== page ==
It's little surprise though that "Spider-Man" works so well, considering that Raimi has honed his chops on his own superhero movie, the classic 1990 film "Darkman." "Darkman" was also an origin storyline, and Raimi brought it to life with the same passions, tragedies, and action that makes "Spider-Man" such a thing of splendor. Raimi isn't content to just let the character's already globally known personality do the talking for him, but instead reaches inside the character and reintroduces Peter's questioning, hormonally raging mind to the big screen. In place of wall-to-wall bedlam, there is much more emotionally charged drama and story to fill in the gaps between the chaos, allowing the cast to create rich characterizations that make them seem like real flesh and blood people on the street rather than creations from a pen and ink. It's a comic book movie in the way Raimi pushes the visuals to the brink of insanity (anyone who doesn't get a heart-charge out of watching Spider-Man swing through the city at break-neck speeds should check themselves into a nearby morgue now), and how these often crazy, flying characters can co-exist with real world concerns like love, unemployment and the death of family members. You buy it all the way through, just like in "X-Men," "The Rocketeer," and the grand daddy of them all, Richard Donner's masterpiece, "Superman." And though "Spider-Man" lacks the epic tone of the 1978 Clark Kent saga, it makes up for it by keeping things serious and sacred. There's no winking at the audience here.
And for you Raimi fans, an extra layer of fun is to be found, as icons Bruce Campbell, Ted Raimi and the "classic" 1973 Delta 88 Oldsmobile all make quick cameos in the picture.
Star Tobey Maguire has a huge task set up for him at the onset of the picture, as he must inhabit a character held in great esteem by billions. But he does it, and he does it profoundly. Playing up Parker's geekish qualities, yet undercutting that with a nice layer of trauma and heroics, Maguire aces the role as few his age could. Credit that to Raimi, who has filled his cast with wonderful actors (Cliff Robertson and Rosemary Harris as Peter's sweet Uncle Ben and Aunt May, J.K. Simmons as the caustic J. Jonah Jameson, James Franco as the friendly but troubled Harry, and Kirsten Dunst, glowing and sweet as Mary Jane Watson), but also allowed them to act a little in between the bread and butter Spidey scenes.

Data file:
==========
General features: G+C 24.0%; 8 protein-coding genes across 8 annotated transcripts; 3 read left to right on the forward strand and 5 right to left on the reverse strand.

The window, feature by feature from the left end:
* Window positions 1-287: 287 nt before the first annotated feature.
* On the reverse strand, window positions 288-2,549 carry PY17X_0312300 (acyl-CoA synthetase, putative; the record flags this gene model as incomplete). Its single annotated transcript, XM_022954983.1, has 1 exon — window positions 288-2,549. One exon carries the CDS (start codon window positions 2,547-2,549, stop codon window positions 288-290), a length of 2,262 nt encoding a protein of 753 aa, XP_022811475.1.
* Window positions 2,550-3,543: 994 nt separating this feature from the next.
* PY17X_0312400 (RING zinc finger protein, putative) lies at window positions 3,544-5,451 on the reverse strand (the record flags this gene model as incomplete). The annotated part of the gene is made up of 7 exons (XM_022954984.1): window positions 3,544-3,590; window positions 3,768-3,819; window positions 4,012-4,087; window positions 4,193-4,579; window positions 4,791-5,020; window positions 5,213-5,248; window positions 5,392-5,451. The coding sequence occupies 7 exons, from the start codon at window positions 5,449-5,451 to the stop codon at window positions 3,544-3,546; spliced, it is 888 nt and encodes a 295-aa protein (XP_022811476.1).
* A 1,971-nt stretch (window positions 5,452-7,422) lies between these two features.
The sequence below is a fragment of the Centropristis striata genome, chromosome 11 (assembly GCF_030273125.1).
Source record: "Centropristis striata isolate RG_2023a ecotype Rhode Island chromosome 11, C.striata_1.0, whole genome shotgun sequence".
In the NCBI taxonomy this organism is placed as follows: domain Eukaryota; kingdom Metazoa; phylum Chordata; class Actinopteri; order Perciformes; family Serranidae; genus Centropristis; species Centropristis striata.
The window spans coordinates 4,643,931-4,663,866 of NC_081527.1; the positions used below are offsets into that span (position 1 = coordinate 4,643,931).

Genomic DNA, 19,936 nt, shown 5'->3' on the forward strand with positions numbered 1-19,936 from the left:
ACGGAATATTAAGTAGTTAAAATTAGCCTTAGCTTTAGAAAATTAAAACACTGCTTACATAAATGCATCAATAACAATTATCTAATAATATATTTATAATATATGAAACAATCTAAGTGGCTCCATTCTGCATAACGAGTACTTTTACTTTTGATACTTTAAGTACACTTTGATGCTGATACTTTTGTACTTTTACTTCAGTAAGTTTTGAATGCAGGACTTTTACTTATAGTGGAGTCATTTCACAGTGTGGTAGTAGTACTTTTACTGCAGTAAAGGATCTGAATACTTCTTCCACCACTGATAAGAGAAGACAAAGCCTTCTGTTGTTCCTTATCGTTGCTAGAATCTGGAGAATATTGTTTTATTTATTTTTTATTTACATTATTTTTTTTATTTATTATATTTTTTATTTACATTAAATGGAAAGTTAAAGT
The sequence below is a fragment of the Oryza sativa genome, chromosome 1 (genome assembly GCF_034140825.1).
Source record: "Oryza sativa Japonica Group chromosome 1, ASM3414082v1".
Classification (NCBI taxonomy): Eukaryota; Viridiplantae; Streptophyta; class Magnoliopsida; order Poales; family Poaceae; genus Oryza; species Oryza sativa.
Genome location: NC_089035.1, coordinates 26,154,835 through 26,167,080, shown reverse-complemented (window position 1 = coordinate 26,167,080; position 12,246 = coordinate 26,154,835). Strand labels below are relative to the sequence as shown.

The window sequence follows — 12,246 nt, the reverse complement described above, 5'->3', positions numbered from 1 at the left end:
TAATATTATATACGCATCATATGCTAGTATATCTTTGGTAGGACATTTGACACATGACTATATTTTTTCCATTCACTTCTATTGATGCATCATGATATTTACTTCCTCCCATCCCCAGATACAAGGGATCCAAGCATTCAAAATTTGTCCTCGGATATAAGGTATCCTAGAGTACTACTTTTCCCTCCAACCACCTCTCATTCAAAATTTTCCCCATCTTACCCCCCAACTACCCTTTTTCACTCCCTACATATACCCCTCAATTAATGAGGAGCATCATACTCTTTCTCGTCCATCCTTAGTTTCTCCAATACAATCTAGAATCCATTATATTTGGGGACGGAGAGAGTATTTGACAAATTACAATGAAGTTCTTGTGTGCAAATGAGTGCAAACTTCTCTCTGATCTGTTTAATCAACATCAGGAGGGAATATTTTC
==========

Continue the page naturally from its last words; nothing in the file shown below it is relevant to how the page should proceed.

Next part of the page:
Making a perfect adversary is Willem Dafoe, who has the more complex part of the Green Goblin. Most of the character is played either in Norman's head, or behind a ghoulish green mask. Dafoe's physicality is perfect for the character, as is his innate ability to creep me out like there's no tomorrow. Dafoe doesn't oversell the Goblin personality, or turn it into a cartoon, regardless of the outlandish outfit he has to wear. Dafoe is a pro actor, and his take on this superhero villain ranks as one of the finest seen yet in a movie of this style and size.
"Spider-Man" will have you cheering in the aisles, laughing with glee and most likely waiting for a chance (when nobody's looking) to see if you can climb the face of a wall with ease. The filmmakers behind "Spider-Man" deserve three cheers, as they've listened and learned form the mistakes of others, and have created a picture that sets a new level of expectation for the next group who wants to take a character from the colored panel to the wide open breeze of the silver screen.
Filmfodder Grade: A+